Journal Impact Factor to Lecturer Research Evaluation: Married incompatibles in Zimbabwe (Review Completed - Accepted)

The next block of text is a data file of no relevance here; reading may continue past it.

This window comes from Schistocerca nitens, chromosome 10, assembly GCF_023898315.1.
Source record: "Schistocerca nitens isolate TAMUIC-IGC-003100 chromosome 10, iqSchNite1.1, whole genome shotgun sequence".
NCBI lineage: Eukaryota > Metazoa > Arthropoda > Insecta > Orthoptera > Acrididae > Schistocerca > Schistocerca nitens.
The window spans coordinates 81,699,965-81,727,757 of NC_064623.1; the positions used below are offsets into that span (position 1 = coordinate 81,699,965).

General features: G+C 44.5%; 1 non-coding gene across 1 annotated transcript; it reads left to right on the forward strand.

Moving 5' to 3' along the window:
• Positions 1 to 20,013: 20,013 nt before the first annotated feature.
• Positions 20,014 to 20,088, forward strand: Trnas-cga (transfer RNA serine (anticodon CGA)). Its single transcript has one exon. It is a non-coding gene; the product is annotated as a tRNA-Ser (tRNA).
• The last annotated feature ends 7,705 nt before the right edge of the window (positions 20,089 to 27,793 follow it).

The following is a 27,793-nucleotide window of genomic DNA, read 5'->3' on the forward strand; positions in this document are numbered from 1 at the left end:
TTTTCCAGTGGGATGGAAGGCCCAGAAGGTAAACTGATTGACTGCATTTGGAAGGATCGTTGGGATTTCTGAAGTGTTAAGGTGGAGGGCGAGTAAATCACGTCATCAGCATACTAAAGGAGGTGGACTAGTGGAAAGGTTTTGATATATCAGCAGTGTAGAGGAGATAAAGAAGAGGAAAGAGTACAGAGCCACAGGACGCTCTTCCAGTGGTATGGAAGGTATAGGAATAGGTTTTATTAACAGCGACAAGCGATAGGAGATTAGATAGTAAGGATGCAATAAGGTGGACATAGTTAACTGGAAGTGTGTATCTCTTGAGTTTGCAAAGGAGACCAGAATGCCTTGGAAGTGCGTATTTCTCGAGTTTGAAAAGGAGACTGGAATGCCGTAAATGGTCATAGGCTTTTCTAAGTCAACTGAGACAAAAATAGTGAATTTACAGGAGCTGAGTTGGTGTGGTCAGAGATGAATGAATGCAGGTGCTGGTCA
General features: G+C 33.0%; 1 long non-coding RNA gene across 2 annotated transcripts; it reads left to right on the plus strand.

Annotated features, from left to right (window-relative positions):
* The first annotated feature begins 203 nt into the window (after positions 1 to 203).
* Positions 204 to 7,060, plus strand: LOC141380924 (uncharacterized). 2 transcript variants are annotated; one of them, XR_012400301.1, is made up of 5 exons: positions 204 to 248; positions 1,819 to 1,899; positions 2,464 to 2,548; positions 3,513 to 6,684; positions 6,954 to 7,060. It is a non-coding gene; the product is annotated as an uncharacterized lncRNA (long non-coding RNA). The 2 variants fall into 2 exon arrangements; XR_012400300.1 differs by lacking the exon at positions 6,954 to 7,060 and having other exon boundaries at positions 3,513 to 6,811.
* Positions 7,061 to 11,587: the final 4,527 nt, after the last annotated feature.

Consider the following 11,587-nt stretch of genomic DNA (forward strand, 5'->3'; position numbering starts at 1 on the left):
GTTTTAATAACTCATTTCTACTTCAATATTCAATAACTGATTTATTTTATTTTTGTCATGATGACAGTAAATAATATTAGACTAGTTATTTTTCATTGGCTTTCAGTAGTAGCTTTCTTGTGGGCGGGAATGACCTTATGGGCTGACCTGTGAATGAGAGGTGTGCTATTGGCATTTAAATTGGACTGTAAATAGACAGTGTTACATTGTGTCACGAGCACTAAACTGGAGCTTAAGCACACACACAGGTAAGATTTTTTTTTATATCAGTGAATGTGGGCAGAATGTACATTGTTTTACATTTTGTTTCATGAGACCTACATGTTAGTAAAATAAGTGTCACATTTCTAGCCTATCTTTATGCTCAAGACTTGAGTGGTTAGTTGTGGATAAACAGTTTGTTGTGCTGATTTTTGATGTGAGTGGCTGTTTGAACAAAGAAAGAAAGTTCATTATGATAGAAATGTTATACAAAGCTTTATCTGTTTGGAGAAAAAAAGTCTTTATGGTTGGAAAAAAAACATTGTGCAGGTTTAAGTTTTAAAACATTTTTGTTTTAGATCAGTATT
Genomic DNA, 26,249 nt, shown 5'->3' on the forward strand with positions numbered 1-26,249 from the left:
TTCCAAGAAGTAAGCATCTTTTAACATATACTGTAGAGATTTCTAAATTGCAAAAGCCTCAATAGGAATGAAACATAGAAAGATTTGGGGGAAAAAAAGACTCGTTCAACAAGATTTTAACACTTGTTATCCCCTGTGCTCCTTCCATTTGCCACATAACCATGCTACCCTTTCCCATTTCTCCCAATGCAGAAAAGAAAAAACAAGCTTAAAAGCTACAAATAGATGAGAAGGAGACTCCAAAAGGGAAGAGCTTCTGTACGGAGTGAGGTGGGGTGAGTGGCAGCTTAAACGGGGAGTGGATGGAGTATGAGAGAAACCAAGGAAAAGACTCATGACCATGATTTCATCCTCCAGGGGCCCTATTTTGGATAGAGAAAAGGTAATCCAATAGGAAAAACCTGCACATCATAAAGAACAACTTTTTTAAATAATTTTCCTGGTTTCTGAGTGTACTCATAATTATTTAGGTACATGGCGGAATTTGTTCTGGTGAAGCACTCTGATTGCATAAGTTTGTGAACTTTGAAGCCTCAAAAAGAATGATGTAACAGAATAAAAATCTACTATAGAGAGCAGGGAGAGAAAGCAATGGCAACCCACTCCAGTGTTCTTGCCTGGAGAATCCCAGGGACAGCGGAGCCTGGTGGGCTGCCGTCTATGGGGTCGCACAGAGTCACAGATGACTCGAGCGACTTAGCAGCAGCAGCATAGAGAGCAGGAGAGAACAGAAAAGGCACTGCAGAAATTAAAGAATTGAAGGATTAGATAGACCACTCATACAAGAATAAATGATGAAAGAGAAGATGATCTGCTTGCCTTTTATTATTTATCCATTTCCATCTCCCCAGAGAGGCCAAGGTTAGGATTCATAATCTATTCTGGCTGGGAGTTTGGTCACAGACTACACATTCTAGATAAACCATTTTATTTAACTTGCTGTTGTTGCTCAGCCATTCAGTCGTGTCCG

The purpose of this study is to clarify the confusion among some academics over the journal impact factor and its’ uses. It was motivated by the observation that, while the impact factor was designed for use by librarians, it is being misused for the assessment of the quality of lectures’ research for tenure and promotion in some universities in Zimbabwe. The study was guided by qualitative research methodologies. Data was collected by documentary analysis of internet materials for the history, purpose, use and abuses of impact factor. The study revealed that, the words, “impact and quality” are not synonyms, hence journal impact factors cannot be used to assess the quality of research. The journal impact factor was initiated by two librarians, Gross and Gross (1927) who needed to identify scientific periodicals they could buy for their college libraries. Garfield (1960) improved its application and the Institute for Scientific Information commercialized it. Impact factor of a journal is a numerical measure reflecting the average number of citations to articles published in the journal within a period of two years. It is a useful measure of journal visibility within the literature of a particular discipline. It reflects journal influence in that field not research article quality (Baum, 2011). Critics of a journal impact factor point out that the mean is an inappropriate statistic for journal impact factor which is a skewed and not linear distribution. It can be manipulated by journal editors hence unreliable. Today the journal impact factor is being misused for ranking journals, evaluating research articles and lecturers’ research for tenure and promotion. Garfield (1998) denounces the use of impact factor to evaluate the quality of journal articles or researchers who publish in journals with low impact factors. The European Association of Science Editors issued a statement against evaluation of research using impact factor in 2007. The Joint Committee on Quantitative Assessment of Research disapproved it in 2008. Higher Education Funding Council pointed out that, using the impact factor of journals as a surrogate for the impact of articles published in them is assessing science in a fundamentally unscientific way. Researchers describe the use of journal impact factor to evaluate the quality of research as “foolhardy” (Seglen, 1997), “dubious” (Amin and Mabe, 2000), and “bad scientific practice” (Brembs, Button and Munafo, 2013). Stephen (2012) concluded that, those using journal impact factor to rate the quality of research papers are “statistically illiterate”. This study concluded that, those research assessors calling for journal impact factors to evaluate the quality of the research articles and researchers are marrying incompatible partners by using a wrong tool. This study recommends that use of journal impact factor should be a tool for librarians, confined to its initial purpose of identifying journals with high readership. Those intending to use it for evaluating research should be educated through published research papers clarifying the issue of journal impact factor. In fact, by using journal impact factor for research quality evaluation in 2014, when Garfield denounced it, 16 years ago in 1998, Zimbabwean academics at university level are using an expired drug.